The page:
Back in June, the AdWords Keyword Planner started displaying the same volume of searches for keywords that were similar. Search Engine Land reported on the anomalies and asked Google about it but didn’t receive a response at the time. Ginny Marvin speculated, and now an AdWords representative has confirmed, that this was caused by close variants.
Many people and tools are overestimating search volume by adding together the results that AdWords Keyword Planner has already grouped, effectively doubling or tripling volume estimates.
If you’re like me, you want to see more data, not less. You want to be able to determine which version of a keyword you want to target. You know that even small changes to a word can mean huge changes to intent and value.
How do we get our data back?
Using Ginny’s example of “cat” and “cats,” we can see that Google Keyword Planner shows us average monthly searches of 3,350,000 for each. Add these to the plan and review plan, or, alternatively, just start with “Plan your budget and get forecasts” instead of “Find new keywords and get search volume data.”
When you are reviewing the plan, you need to change the date range, enter a bid and click on the keyword tab, as shown below. You can also adjust the match type to your preference.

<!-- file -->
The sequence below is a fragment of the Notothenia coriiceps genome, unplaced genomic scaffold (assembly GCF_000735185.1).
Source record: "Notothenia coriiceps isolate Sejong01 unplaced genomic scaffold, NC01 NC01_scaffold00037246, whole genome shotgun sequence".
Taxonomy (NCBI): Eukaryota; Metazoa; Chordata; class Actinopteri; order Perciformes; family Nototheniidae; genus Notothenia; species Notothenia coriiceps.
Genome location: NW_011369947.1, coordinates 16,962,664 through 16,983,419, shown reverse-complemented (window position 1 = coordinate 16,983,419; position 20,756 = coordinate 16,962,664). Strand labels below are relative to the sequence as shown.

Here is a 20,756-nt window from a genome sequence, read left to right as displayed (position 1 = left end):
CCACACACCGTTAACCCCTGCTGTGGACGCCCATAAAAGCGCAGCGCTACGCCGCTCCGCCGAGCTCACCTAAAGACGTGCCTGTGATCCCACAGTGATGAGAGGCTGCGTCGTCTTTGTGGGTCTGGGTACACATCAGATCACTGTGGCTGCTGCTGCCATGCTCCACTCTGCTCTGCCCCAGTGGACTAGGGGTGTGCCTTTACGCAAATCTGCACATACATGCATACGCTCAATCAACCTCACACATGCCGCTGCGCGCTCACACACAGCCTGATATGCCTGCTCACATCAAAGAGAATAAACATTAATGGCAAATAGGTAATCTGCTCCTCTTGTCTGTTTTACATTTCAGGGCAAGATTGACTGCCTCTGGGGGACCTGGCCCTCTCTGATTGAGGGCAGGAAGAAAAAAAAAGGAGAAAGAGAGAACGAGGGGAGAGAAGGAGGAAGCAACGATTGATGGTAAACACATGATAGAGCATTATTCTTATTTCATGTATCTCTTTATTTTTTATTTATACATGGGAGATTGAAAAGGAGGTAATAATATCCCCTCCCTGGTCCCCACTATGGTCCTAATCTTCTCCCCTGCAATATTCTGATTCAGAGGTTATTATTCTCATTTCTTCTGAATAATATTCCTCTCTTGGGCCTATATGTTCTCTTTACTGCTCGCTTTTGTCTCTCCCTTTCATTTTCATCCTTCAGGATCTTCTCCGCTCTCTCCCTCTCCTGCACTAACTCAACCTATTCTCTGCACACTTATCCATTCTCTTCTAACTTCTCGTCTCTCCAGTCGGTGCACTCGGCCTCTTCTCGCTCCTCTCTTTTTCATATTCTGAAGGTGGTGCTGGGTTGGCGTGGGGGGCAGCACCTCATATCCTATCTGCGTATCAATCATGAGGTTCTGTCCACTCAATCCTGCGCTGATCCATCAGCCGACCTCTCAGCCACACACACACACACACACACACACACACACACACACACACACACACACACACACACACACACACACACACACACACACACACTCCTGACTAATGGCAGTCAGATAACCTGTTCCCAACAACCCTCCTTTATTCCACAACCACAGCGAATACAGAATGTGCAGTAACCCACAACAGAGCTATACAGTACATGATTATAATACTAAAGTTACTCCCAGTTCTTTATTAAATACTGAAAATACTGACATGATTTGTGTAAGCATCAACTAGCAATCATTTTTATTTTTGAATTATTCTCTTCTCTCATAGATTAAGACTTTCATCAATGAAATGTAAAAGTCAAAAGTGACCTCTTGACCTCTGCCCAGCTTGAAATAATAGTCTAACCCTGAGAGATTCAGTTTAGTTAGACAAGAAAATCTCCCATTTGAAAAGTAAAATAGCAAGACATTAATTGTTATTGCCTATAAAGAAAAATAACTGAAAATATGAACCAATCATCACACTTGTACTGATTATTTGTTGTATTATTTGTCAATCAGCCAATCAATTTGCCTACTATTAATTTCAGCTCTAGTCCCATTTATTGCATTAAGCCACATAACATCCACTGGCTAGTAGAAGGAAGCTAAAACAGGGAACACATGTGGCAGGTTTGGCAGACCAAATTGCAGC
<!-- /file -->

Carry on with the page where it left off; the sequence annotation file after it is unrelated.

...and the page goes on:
You will now have impression volume for the individual keywords. Note that this may include occasions when you would also be shown on page 2 of the search results. The caveat to all of this is that you have to know the different variations that you want to see the data for, and I don’t believe there’s a good way to get all of them.
Why should you care?
Simply put, not all words are created equal. They don’t have the same intent or the same value. A recent example from work would be the differences for “api test,” “api tester” and “api testing.” Even AdWords shows vast differences in the search volumes and cost per click.
Unless, of course, you’re relying on Keyword Planner now…
On a side note, check out Daniel Gilbert’s AdWords script that gets rid of close variants. The fact that this even exists should tell Google that this change was a bad idea. It was optional before it was forced on paid search marketers, and now it’s being forced on those doing research for organic as well.
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